Bean curry with spinach & paneer
It’s been a few weeks since I last cooked a Gujarati dinner so this evening I went for spinach & paneer, one of our favourites.
We had it with a quick & easy bean curry and some hot chapattis.
Sorry there isn’t more to say – get’s a bit tricky when I’ve made these dinners so many times before!
Spinach & paneer with lentils
Sorry about the poor quality photo, I was just too eager to get stuck into this meal to faff around with my iPhone for too long. Spinach & paneer is probably Karl’s favourite vegetarian Indian dish, with good reason. If you haven’t had paneer before, it’s similar to halloumi but without the saltiness – it’s rubbery and dense when cold, but beautifully soft when hot, with quite a subtle ‘dairy’ flavour. Surprisingly, it’s not actually something I grew up eating, and my mum and I only started cooking with it over the past 7/8 years.
It’s particularly good cooked with spinach because it offers a nice balance to the deep, green flavour of the leaves and intense spices. It’s very easy to make.
Chard pie with roasted beetroot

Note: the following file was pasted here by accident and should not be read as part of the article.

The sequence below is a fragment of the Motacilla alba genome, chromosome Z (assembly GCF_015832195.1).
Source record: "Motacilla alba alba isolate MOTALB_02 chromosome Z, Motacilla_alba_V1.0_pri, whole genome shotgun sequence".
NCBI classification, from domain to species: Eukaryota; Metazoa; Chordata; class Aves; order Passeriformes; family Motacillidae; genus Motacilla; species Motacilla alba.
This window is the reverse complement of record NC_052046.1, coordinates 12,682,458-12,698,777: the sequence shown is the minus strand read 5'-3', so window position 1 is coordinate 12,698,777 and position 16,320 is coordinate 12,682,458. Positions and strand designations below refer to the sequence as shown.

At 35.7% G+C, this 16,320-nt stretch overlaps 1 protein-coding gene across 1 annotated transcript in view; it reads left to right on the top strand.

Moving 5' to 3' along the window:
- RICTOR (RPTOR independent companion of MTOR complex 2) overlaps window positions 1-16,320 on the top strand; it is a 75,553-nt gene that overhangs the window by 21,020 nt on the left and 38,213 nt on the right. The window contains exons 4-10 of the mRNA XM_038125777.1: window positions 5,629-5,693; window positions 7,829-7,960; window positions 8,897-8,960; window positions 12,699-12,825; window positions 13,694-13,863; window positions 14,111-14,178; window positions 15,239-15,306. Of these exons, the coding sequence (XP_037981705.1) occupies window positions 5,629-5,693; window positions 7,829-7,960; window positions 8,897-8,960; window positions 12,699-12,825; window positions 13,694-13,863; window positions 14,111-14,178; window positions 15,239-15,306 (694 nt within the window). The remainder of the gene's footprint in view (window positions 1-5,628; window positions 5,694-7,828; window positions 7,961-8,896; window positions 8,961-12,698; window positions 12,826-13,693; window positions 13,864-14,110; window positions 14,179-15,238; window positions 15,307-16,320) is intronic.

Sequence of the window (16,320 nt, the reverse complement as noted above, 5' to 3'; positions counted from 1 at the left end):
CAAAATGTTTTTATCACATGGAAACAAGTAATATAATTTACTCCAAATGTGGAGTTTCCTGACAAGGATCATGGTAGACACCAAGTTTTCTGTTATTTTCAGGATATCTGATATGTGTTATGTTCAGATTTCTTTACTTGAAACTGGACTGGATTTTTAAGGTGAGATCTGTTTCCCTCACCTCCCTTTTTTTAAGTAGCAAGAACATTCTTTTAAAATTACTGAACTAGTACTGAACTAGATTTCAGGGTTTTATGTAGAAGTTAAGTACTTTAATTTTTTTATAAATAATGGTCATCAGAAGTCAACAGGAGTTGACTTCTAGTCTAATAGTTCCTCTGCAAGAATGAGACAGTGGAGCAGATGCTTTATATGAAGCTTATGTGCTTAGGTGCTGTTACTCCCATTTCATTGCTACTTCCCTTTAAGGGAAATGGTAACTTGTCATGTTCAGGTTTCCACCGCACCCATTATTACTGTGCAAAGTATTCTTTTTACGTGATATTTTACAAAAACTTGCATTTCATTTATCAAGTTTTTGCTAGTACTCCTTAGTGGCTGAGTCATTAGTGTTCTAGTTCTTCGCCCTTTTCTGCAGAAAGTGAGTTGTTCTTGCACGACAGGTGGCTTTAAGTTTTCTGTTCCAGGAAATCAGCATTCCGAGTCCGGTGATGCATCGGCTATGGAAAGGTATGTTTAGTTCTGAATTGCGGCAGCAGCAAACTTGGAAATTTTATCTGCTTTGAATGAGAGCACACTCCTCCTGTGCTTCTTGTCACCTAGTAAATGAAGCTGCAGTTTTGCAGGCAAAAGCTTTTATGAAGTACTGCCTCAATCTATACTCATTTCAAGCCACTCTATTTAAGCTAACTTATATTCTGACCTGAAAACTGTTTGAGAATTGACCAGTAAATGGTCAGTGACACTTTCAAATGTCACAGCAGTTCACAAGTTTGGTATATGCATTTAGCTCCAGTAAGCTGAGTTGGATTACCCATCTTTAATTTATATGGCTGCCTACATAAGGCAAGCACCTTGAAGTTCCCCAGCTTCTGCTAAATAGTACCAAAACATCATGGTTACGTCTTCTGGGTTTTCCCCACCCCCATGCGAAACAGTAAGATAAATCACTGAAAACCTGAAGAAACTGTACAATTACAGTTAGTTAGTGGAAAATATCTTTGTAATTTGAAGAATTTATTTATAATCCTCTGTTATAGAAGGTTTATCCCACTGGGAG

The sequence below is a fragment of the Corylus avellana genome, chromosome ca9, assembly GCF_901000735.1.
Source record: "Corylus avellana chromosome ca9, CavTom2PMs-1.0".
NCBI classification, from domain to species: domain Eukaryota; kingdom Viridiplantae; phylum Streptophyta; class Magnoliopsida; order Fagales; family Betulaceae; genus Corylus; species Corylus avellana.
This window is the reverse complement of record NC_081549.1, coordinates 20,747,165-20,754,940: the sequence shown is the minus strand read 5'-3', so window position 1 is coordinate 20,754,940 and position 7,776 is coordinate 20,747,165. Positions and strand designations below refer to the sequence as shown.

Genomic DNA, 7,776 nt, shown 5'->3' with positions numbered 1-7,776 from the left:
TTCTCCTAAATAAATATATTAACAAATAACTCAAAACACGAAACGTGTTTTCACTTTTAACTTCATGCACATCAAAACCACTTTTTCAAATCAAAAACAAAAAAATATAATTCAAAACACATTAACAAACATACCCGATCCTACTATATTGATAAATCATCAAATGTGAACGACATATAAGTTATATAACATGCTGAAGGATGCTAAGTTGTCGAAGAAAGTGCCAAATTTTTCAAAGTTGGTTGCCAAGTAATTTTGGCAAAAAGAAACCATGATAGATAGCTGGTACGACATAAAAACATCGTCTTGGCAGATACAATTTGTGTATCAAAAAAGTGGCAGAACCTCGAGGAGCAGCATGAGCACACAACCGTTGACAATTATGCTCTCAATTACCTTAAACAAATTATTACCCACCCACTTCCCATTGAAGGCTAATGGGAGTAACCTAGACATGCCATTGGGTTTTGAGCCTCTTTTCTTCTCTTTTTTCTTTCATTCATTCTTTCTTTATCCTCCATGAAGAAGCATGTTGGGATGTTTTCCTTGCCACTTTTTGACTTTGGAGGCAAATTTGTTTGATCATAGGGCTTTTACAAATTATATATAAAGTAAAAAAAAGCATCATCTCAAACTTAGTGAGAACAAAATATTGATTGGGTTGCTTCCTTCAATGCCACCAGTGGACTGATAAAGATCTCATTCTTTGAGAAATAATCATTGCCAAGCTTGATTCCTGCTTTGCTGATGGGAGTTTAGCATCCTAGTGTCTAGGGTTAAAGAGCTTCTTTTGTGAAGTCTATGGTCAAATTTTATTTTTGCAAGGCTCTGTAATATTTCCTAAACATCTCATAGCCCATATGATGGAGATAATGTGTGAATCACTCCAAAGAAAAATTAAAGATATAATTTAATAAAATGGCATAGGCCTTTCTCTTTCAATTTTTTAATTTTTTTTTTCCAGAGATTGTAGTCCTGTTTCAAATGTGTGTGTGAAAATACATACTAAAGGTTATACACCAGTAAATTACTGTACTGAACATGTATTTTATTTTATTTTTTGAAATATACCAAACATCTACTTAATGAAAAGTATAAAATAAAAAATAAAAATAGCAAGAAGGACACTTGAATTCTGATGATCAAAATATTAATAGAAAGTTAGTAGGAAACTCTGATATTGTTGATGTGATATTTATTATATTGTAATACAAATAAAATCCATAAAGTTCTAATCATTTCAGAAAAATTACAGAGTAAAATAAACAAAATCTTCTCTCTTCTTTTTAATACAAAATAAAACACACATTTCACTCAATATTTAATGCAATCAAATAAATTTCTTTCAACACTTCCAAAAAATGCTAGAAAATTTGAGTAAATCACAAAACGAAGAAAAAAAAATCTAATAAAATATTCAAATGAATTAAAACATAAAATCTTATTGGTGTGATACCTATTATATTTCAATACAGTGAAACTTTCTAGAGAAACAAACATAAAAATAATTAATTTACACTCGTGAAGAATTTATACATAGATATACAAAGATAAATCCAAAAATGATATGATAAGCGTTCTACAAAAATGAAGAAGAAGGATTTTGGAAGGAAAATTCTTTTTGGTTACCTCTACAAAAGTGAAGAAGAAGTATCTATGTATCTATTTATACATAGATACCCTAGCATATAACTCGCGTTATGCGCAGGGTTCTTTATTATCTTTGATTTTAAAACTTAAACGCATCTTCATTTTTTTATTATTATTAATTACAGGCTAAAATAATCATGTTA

This is a recipe that I was given during a belated 'gap year' that Karl and I took in 2010. While we were in Australia, we spent a couple of weeks working on a farm in exchange for bed and board, via HelpX (it’s like a work-away scheme). The family we stayed with were unbelievably nice and welcoming, and we learned all sorts from milking cows and growing herbs to driving tractors (amazing) and tightrope walking (which neither of us got the hang of at all, unsurprisingly). More on all that here.
We also had some brilliant food, and one of the most memorable meals for us was a ‘pie’ made using silverbeet, which we know as chard. Now, we usually make it with spinach instead as that’s much more widely available, but we ended up with a couple of bunches of chard from our Abel & Cole box so we decided to go back to the original. Roasted beetroot makes a lovely accompaniment.
I’m afraid the recipe is all in cups as that’s how I was given it – to be honest, it’s more important to just get the proportions right rather than the exact measurements, so just do as I do and choose a vessel…perhaps a big teacup or a petite mug or a dinky bowl or you get the idea.
a bunch or two of chard (or spinach), chopped
1 small onion, chopped
2 cups milk
1/2 cup plain flour
1 cup grated cheese
salt & pepper
Preheat oven to 200C and grease an ovenproof dish (a pie dish, or similar).
Fry onions until they’re just starting to brown. Meanwhile, steam your spinach. If, like me, you are a little bit lazy and like to save on washing up, fry your onions for a couple of minutes and then just bung all your chopped leaves on top and put a lid on so that the onions fry at the bottom of the pan and the leaves steam on top. It works, and you’re going to mix it all together afterwards anyway.